Click on any phrase to play the video at that point.Close
Imagine if you could record your life -- everything you said, everything you did, available in a perfect memory store at your fingertips, so you could go back and find memorable moments and relive them, or sift through traces of time and discover patterns in your own life that previously had gone undiscovered. Well that's exactly the journey that my family began five and a half years ago. This is my wife and collaborator, Rupal. And on this day, at this moment, we walked into the house with our first child, our beautiful baby boy. And we walked into a house with a very special home video recording system.
Deb Roy: This moment and thousands of other moments special for us were captured in our home because in every room in the house, if you looked up, you'd see a camera and a microphone, and if you looked down, you'd get this bird's-eye view of the room. Here's our living room, the baby bedroom, kitchen, dining room and the rest of the house. And all of these fed into a disc array that was designed for a continuous capture. So here we are flying through a day in our home as we move from sunlit morning through incandescent evening and, finally, lights out for the day. Over the course of three years, we recorded eight to 10 hours a day, amassing roughly a quarter-million hours of multi-track audio and video.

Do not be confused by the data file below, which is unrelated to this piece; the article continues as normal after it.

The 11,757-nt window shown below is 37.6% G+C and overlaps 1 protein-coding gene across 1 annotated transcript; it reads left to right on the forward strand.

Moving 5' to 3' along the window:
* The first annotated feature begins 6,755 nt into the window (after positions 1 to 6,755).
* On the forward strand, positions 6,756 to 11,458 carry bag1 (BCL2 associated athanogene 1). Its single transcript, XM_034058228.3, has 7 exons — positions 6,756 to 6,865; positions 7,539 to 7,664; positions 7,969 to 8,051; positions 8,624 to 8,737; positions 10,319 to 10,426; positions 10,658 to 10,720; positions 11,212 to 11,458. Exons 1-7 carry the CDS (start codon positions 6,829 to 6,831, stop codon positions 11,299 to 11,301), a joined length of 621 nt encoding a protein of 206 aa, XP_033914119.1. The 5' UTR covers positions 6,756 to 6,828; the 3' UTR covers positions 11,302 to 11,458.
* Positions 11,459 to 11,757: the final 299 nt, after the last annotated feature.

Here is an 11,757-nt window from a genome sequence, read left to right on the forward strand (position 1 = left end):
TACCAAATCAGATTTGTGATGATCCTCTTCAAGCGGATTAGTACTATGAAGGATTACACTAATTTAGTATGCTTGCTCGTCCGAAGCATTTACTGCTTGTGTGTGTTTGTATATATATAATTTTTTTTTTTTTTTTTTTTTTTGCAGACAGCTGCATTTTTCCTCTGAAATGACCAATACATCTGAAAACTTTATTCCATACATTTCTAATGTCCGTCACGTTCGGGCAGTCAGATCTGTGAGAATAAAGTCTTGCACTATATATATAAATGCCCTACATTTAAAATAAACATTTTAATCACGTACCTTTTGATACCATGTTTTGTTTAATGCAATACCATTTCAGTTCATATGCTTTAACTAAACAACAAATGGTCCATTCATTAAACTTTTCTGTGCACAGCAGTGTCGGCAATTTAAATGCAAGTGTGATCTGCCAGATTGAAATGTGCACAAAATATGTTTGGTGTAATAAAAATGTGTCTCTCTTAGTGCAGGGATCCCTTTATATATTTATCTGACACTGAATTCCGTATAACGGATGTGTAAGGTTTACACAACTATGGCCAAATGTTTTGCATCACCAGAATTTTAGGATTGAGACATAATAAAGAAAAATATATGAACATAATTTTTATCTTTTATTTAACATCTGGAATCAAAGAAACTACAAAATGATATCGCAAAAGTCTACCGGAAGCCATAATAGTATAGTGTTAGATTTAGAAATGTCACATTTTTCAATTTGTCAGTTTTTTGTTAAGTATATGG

So you're looking at a piece of what is by far the largest home video collection ever made. (Laughter) And what this data represents for our family at a personal level, the impact has already been immense, and we're still learning its value. Countless moments of unsolicited natural moments, not posed moments, are captured there, and we're starting to learn how to discover them and find them.
But there's also a scientific reason that drove this project, which was to use this natural longitudinal data to understand the process of how a child learns language -- that child being my son. And so with many privacy provisions put in place to protect everyone who was recorded in the data, we made elements of the data available to my trusted research team at MIT so we could start teasing apart patterns in this massive data set, trying to understand the influence of social environments on language acquisition. So we're looking here at one of the first things we started to do. This is my wife and I cooking breakfast in the kitchen, and as we move through space and through time, a very everyday pattern of life in the kitchen.